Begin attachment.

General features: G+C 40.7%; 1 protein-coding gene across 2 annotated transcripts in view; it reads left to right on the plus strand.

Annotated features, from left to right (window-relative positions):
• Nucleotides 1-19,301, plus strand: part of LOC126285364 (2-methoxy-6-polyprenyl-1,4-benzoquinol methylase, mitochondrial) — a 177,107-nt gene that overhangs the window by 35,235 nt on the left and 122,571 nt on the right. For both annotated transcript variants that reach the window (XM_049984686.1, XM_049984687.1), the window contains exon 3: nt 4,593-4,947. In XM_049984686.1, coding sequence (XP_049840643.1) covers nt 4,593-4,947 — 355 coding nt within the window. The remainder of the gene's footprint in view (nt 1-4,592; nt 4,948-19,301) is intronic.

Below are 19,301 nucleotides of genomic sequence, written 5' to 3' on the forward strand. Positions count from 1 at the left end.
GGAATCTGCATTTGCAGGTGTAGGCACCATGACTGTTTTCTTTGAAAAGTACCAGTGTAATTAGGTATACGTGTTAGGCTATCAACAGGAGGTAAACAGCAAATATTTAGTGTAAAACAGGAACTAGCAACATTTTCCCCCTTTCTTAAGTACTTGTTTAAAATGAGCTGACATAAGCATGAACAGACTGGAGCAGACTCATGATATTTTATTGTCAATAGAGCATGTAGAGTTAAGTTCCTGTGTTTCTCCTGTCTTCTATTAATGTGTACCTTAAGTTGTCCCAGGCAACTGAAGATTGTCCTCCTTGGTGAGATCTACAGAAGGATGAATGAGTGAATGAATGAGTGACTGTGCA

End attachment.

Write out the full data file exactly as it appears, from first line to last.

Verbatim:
General features: G+C 40.7%; 1 protein-coding gene across 2 annotated transcripts in view; it reads left to right on the plus strand.

Annotated features, from left to right (window-relative positions):
• Nucleotides 1-19,301, plus strand: part of LOC126285364 (2-methoxy-6-polyprenyl-1,4-benzoquinol methylase, mitochondrial) — a 177,107-nt gene that overhangs the window by 35,235 nt on the left and 122,571 nt on the right. For both annotated transcript variants that reach the window (XM_049984686.1, XM_049984687.1), the window contains exon 3: nt 4,593-4,947. In XM_049984686.1, coding sequence (XP_049840643.1) covers nt 4,593-4,947 — 355 coding nt within the window. The remainder of the gene's footprint in view (nt 1-4,592; nt 4,948-19,301) is intronic.

Below are 19,301 nucleotides of genomic sequence, written 5' to 3' on the forward strand. Positions count from 1 at the left end.
GGAATCTGCATTTGCAGGTGTAGGCACCATGACTGTTTTCTTTGAAAAGTACCAGTGTAATTAGGTATACGTGTTAGGCTATCAACAGGAGGTAAACAGCAAATATTTAGTGTAAAACAGGAACTAGCAACATTTTCCCCCTTTCTTAAGTACTTGTTTAAAATGAGCTGACATAAGCATGAACAGACTGGAGCAGACTCATGATATTTTATTGTCAATAGAGCATGTAGAGTTAAGTTCCTGTGTTTCTCCTGTCTTCTATTAATGTGTACCTTAAGTTGTCCCAGGCAACTGAAGATTGTCCTCCTTGGTGAGATCTACAGAAGGATGAATGAGTGAATGAATGAGTGACTGTGCA